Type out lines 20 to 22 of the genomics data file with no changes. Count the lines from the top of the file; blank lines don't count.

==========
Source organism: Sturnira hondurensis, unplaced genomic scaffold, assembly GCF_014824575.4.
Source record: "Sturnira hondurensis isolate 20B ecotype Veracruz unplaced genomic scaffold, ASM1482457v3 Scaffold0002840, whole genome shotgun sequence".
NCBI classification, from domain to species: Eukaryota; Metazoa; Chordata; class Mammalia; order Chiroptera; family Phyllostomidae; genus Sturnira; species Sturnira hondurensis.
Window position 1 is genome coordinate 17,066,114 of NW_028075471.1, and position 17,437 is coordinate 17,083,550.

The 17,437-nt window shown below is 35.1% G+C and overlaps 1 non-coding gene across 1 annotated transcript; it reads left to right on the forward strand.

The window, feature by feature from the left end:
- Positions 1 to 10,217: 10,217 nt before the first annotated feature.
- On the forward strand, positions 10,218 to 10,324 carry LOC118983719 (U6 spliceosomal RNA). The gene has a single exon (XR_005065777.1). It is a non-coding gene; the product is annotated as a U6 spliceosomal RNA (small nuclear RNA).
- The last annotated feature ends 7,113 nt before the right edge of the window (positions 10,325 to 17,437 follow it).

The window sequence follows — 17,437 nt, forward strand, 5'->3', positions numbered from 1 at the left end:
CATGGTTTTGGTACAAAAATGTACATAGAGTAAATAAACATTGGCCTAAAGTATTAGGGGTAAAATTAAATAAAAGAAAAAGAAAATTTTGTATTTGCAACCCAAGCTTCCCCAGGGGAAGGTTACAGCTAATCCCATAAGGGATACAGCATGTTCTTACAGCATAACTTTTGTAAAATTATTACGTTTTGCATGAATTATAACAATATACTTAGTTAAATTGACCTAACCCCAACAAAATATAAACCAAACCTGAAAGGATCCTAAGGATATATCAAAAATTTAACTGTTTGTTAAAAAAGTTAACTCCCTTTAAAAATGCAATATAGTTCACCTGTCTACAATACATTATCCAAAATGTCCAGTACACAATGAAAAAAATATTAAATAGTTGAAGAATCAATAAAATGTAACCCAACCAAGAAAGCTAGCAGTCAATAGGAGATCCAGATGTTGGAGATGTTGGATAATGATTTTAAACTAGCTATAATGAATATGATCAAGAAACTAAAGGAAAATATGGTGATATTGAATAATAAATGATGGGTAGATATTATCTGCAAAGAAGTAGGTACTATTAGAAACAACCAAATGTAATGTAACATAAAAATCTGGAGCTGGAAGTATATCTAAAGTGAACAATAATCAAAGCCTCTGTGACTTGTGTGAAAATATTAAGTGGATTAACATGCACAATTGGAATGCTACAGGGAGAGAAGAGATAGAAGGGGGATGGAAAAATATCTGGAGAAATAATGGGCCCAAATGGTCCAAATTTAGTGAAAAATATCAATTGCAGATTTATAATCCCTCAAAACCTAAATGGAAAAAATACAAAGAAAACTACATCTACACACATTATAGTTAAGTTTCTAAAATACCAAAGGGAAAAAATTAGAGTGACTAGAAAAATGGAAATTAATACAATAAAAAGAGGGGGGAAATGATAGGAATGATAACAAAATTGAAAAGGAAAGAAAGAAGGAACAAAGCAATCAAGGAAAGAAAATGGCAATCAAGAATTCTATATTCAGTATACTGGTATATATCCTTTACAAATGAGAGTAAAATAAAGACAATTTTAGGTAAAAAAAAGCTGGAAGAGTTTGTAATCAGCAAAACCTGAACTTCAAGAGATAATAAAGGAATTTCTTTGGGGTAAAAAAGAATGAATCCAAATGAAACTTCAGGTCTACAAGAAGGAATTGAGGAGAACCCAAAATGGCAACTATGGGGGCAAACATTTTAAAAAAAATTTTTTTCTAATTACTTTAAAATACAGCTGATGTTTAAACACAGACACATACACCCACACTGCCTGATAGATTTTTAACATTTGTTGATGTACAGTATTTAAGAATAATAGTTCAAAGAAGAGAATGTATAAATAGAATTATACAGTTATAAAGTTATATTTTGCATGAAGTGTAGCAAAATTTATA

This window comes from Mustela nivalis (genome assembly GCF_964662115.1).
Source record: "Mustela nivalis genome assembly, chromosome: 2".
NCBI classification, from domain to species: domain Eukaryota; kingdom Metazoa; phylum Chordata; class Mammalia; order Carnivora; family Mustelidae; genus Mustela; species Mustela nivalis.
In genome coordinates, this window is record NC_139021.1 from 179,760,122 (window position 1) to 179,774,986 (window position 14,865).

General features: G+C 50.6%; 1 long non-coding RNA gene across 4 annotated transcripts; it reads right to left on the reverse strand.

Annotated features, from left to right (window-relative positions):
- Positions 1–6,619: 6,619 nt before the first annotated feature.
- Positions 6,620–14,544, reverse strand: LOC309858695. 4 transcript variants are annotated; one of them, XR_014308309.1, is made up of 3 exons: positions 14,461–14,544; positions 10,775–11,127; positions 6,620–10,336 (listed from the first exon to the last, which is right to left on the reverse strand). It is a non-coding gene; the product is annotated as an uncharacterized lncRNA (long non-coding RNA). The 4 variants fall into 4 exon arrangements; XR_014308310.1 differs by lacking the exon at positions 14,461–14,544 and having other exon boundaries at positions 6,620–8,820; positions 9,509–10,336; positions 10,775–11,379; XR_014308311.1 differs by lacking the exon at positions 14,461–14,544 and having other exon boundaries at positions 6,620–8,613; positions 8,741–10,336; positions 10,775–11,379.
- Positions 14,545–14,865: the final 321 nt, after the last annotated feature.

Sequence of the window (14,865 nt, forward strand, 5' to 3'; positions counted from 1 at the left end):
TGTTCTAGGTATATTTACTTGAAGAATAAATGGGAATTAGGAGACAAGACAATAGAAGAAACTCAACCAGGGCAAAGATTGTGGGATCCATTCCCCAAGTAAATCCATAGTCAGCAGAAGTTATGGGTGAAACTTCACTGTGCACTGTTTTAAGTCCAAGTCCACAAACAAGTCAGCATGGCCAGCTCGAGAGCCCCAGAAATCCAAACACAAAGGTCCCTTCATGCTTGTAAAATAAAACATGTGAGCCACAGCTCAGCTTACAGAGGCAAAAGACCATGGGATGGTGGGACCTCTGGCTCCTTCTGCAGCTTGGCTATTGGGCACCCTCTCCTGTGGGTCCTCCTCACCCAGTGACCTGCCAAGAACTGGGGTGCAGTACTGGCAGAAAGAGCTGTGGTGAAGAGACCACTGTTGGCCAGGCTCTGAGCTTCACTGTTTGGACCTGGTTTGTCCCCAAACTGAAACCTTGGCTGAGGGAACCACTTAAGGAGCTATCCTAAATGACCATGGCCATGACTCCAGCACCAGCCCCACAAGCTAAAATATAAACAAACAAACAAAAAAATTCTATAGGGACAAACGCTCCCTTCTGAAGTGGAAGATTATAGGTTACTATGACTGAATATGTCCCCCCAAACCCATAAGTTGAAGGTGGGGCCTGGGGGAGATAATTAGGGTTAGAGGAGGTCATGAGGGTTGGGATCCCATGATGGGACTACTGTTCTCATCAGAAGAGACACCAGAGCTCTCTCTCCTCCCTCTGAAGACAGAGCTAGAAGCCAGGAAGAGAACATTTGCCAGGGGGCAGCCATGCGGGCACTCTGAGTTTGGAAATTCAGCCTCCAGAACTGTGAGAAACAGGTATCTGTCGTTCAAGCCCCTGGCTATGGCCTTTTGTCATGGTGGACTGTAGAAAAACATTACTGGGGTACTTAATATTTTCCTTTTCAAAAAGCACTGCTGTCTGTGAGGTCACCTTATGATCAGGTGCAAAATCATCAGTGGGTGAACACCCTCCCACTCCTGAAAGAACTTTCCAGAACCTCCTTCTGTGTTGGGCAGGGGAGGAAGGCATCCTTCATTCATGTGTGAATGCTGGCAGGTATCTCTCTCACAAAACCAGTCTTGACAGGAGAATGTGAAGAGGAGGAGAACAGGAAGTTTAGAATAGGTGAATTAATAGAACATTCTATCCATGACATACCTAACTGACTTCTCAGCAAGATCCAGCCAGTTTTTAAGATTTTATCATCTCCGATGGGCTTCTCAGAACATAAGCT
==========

- Positions 14,545–14,865: the final 321 nt, after the last annotated feature.

Sequence of the window (14,865 nt, forward strand, 5' to 3'; positions counted from 1 at the left end):
TGTTCTAGGTATATTTACTTGAAGAATAAATGGGAATTAGGAGACAAGACAATAGAAGAAACTCAACCAGGGCAAAGATTGTGGGATCCATTCCCCAAGTAAATCCATAGTCAGCAGAAGTTATGGGTGAAACTTCACTGTGCACTGTTTTAAGTCCAAGTCCACAAACAAGTCAGCATGGCCAGCTCGAGAGCCCCAGAAATCCAAACACAAAGGTCCCTTCATGCTTGTAAAATAAAACATGTGAGCCACAGCTCAGCTTACAGAGGCAAAAGACCATGGGATGGTGGGACCTCTGGCTCCTTCTGCAGCTTGGCTATTGGGCACCCTCTCCTGTGGGTCCTCCTCACCCAGTGACCTGCCAAGAACTGGGGTGCAGTACTGGCAGAAAGAGCTGTGGTGAAGAGACCACTGTTGGCCAGGCTCTGAGCTTCACTGTTTGGACCTGGTTTGTCCCCAAACTGAAACCTTGGCTGAGGGAACCACTTAAGGAGCTATCCTAAATGACCATGGCCATGACTCCAGCACCAGCCCCACAAGCTAAAATATAAACAAACAAACAAAAAAATTCTATAGGGACAAACGCTCCCTTCTGAAGTGGAAGATTATAGGTTACTATGACTGAATATGTCCCCCCAAACCCATAAGTTGAAGGTGGGGCCTGGGGGAGATAATTAGGGTTAGAGGAGGTCATGAGGGTTGGGATCCCATGATGGGACTACTGTTCTCATCAGAAGAGACACCAGAGCTCTCTCTCCTCCCTCTGAAGACAGAGCTAGAAGCCAGGAAGAGAACATTTGCCAGGGGGCAGCCATGCGGGCACTCTGAGTTTGGAAATTCAGCCTCCAGAACTGTGAGAAACAGGTATCTGTCGTTCAAGCCCCTGGCTATGGCCTTTTGTCATGGTGGACTGTAGAAAAACATTACTGGGGTACTTAATATTTTCCTTTTCAAAAAGCACTGCTGTCTGTGAGGTCACCTTATGATCAGGTGCAAAATCATCAGTGGGTGAACACCCTCCCACTCCTGAAAGAACTTTCCAGAACCTCCTTCTGTGTTGGGCAGGGGAGGAAGGCATCCTTCATTCATGTGTGAATGCTGGCAGGTATCTCTCTCACAAAACCAGTCTTGACAGGAGAATGTGAAGAGGAGGAGAACAGGAAGTTTAGAATAGGTGAATTAATAGAACATTCTATCCATGACATACCTAACTGACTTCTCAGCAAGATCCAGCCAGTTTTTAAGATTTTATCATCTCCGATGGGCTTCTCAGAACATAAGCT